Version 2, using an off the shelf form tool.
Why did we throw the original version away? First, it would have been significant effort to modify the existing Rails app. Using an off-the-shelf service took a few hours. More importantly, none of our hypotheses were served by having a custom app. As long as we used the same questions, we were testing our hypothesis. And submitting users’ data manually was far less work at our scale than writing automation code.
The only question modifying the existing app would have answered was, can we build a web form? And, yes, of course we can. An off-the-shelf web form worked perfectly well to test our hypotheses.
The test went like this:
- We recruited users across a number of counties via Google AdWords ads
- The user would fill out the form (our simplified subset of questions)
- We would manually fill out the online application via the existing client portals
- We would follow up with users 10, 20 and 30 days into the process — again, manually — to find out if they had gotten approved and denial reasons
From this, we learned:
- Barring a few details, submitting the fields we collected online was absolutely feasible
- We saw a similar approval rate to our first county (60 percent)
- We did not receive any reports from users about county staff confusion by the information submitted online (less than all)
With this, we could now explain to interested counties that our applications would come in just like any other online app — and we had confidence the outcomes were about the same.Why did we throw the original version away? It would have been significant effort to modify the existing Rails app & none of our hypotheses were served by having a custom app. @allafarce Click To Tweet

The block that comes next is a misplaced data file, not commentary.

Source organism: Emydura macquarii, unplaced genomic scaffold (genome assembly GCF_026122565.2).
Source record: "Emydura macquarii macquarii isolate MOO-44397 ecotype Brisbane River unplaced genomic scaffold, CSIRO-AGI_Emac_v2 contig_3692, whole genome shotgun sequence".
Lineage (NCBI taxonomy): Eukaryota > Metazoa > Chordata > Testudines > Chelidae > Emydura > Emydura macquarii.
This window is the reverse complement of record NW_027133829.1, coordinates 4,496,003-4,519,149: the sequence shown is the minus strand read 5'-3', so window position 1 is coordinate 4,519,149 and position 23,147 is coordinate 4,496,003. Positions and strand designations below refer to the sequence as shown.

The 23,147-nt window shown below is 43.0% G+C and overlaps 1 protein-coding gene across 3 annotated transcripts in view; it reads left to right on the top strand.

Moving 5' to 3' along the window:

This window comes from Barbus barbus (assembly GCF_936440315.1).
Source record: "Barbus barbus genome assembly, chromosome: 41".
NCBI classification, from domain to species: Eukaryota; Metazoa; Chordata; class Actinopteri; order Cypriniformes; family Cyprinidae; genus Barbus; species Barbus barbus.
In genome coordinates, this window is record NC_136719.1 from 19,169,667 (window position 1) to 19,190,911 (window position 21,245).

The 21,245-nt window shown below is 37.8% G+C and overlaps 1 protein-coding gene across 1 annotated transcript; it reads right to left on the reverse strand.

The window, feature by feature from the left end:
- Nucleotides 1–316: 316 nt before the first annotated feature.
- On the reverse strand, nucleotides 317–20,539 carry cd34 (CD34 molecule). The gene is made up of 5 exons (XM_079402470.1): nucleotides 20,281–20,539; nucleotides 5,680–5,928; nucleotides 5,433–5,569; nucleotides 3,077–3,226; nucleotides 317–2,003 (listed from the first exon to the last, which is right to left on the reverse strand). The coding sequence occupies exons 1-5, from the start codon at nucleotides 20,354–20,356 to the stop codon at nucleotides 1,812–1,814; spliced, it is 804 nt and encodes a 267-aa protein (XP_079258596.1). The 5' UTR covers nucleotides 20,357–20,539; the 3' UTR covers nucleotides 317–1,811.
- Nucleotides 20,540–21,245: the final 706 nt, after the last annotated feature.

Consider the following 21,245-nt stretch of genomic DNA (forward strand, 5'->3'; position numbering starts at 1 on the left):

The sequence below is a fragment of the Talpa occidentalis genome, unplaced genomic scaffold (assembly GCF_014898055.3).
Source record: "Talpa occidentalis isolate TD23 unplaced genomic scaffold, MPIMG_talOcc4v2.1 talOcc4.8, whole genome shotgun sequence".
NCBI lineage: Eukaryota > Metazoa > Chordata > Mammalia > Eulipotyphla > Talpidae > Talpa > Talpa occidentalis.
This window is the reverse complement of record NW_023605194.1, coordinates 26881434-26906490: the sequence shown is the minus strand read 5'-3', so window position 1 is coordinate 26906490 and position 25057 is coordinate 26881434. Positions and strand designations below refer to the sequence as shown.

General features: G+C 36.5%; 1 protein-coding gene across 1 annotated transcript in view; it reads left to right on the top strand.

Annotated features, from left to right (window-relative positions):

GetCalFresh: Lessons from the Early Days
From this early hypothesis testing, we’ve developed and scaled a service that helps about 15,000 low-income Californians apply for benefits per month. Scaling has been its own journey of years, but our root assumptions were validated in days and weeks.
A number of lessons can be drawn from our early hypothesis testing experience in GetCalFresh:
- A real, working thing — even if not scalable — changes the conversation from “should we” to “how can we” (especially in government.) Even though our very first prototype was clearly not scalable, it was real enough to shift the conversation from “should we do this?” to “how do we make this work?” While not testing assumptions directly, it created a context for informed stakeholders to reveal information only they had.
- The best way to learn about a complex service is to actually instrument it. Everyone working in a large organization has their own mental model of how things work. But often the size and division of labor entailed in delivering services like government does means no single individual’s model is truly complete. By instrumenting from input to outcome we had empirical data on how such black boxes actually work. (And real data wins arguments.)
- Major patterns emerge with a small amount of (real) data. We found the third-third-third breakdown of denial reasons on the scale of fewer than 50 applications. As we scaled to thousands, we saw a similar distribution. We didn’t require massive scale to find the biggest problems.
- Build only what you need to learn. A common mistake is writing code when an off-the-shelf service gives you what you need to test your idea. Building is costly in effort and time. And for many problems, the least uncertain hypothesis is whether you can build it.
Thank you to Dave Guarino, the Director of GetCalFresh, for contributing this piece. Please check out Part 1 of this series From Root Hypothesis to Functional Software with Code for America.
If you’re excited about the potential of Lean Startup for social good, check out the newly released Lean Impact: How to Innovate for Radically Greater Social Good. Also, check out the rest of our blog series for more inspiring stories.